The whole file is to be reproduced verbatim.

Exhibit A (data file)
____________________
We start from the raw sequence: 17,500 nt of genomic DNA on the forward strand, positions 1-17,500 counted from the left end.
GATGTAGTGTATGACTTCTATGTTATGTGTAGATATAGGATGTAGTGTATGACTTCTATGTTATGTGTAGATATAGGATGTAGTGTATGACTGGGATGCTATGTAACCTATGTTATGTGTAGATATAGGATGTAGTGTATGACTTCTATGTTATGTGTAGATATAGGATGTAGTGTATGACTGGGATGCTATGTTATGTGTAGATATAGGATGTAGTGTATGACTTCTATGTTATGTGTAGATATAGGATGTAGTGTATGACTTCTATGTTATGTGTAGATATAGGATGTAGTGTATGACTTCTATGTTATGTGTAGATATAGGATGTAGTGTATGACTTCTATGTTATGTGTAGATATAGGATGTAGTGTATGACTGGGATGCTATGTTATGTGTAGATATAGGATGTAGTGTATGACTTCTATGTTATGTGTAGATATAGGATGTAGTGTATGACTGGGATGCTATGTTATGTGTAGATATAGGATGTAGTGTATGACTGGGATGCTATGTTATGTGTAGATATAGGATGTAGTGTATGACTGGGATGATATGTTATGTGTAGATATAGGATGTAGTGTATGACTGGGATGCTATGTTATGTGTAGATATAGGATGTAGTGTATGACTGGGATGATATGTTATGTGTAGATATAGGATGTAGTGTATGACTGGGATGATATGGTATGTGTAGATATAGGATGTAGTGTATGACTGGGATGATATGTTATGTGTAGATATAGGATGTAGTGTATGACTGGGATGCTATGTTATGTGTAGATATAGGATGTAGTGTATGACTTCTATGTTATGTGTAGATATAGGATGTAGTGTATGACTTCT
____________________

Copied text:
We start from the raw sequence: 17,500 nt of genomic DNA on the forward strand, positions 1-17,500 counted from the left end.
GATGTAGTGTATGACTTCTATGTTATGTGTAGATATAGGATGTAGTGTATGACTTCTATGTTATGTGTAGATATAGGATGTAGTGTATGACTGGGATGCTATGTAACCTATGTTATGTGTAGATATAGGATGTAGTGTATGACTTCTATGTTATGTGTAGATATAGGATGTAGTGTATGACTGGGATGCTATGTTATGTGTAGATATAGGATGTAGTGTATGACTTCTATGTTATGTGTAGATATAGGATGTAGTGTATGACTTCTATGTTATGTGTAGATATAGGATGTAGTGTATGACTTCTATGTTATGTGTAGATATAGGATGTAGTGTATGACTTCTATGTTATGTGTAGATATAGGATGTAGTGTATGACTGGGATGCTATGTTATGTGTAGATATAGGATGTAGTGTATGACTTCTATGTTATGTGTAGATATAGGATGTAGTGTATGACTGGGATGCTATGTTATGTGTAGATATAGGATGTAGTGTATGACTGGGATGCTATGTTATGTGTAGATATAGGATGTAGTGTATGACTGGGATGATATGTTATGTGTAGATATAGGATGTAGTGTATGACTGGGATGCTATGTTATGTGTAGATATAGGATGTAGTGTATGACTGGGATGATATGTTATGTGTAGATATAGGATGTAGTGTATGACTGGGATGATATGGTATGTGTAGATATAGGATGTAGTGTATGACTGGGATGATATGTTATGTGTAGATATAGGATGTAGTGTATGACTGGGATGCTATGTTATGTGTAGATATAGGATGTAGTGTATGACTTCTATGTTATGTGTAGATATAGGATGTAGTGTATGACTTCT